Northern Ireland is the 42nd most competitive place to do business in the world out of 145 countries, a report has shown.
Wrightbus managing director and current chair of the Northern Ireland Chamber of Commerce revealed the placing at a speech given to the chamber's annual lunch at Belfast City Hall.
More than 400 businesspeople from across Northern Ireland were also addressed by Employment Minister Dr Stephen Farry and former Formula 1 driver and entrepreneur Eddie Irvine.
The recent World Economic Forum Competitiveness Index put Switzerland in first place with Burundi trailing in 145th place.
Singapore was in second place, the UK eighth, Hong Kong ninth and Republic of Ireland 27th.
"Northern Ireland, and bear in mind this is an artificial comparison since we are a province not a country, was 42nd out of 145," said Mr Nodder. "Actually, not such a poor result when you consider our small market size and the exaggerated effects of the economic downturn. There were five factors which stood out above the rest as most problematic for doing business in Northern Ireland.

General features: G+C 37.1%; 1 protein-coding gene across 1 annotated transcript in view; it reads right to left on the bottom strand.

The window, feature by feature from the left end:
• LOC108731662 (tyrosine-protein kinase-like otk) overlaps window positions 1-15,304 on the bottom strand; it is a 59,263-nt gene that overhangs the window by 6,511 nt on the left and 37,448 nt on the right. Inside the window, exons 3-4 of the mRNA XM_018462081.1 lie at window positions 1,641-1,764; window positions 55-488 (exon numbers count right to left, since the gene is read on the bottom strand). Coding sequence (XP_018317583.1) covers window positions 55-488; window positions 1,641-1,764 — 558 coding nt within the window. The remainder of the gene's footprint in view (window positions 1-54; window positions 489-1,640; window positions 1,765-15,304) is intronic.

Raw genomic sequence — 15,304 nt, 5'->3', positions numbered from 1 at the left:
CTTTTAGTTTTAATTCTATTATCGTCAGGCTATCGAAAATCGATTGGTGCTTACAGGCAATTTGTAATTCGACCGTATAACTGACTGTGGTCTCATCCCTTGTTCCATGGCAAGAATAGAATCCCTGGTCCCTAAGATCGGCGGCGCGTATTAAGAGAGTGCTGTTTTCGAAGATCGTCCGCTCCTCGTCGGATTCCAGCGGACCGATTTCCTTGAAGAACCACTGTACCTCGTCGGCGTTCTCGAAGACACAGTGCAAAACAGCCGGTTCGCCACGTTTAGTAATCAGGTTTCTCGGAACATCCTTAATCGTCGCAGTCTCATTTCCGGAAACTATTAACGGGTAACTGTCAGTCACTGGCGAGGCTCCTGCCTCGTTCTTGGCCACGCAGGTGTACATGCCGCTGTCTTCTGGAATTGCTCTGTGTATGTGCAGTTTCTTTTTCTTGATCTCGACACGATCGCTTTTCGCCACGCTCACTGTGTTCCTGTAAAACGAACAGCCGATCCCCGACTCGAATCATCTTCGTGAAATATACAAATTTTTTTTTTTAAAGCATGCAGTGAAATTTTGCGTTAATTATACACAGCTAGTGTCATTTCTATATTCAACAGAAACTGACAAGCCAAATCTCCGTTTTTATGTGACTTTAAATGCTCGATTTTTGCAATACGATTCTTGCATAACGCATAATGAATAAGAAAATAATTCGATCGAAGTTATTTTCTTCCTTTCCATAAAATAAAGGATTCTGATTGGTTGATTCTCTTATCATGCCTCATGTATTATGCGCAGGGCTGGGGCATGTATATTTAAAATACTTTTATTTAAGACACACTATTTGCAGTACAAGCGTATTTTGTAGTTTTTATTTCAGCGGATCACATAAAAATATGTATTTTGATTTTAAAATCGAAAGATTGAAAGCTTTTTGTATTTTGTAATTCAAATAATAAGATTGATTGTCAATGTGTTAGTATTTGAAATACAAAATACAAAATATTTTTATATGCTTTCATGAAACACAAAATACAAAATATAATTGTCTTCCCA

"They were access to finance, inefficient Government bureaucracy, tax rates, restrictive labour regulations; and in fifth place, to a lesser extent it must be said, an inadequately educated workforce."
Mr Nodder said that Wrightbus and the Northern Ireland Chamber of Commerce had been campaigning for the devolution of power to reduce the rate of corporation tax in Northern Ireland.
"We are still committed to that objective, however, the natives north of Hadrian's Wall have become restless, and a decision about corporation tax, as well as a timetable for implementation, waits on the other side of the referendum for Scottish independence," he said.
Mr Nodder said the chamber is engaging in a campaign entitled "Growing Something Brilliant" aimed at inspiring businesses to grow through innovation and export.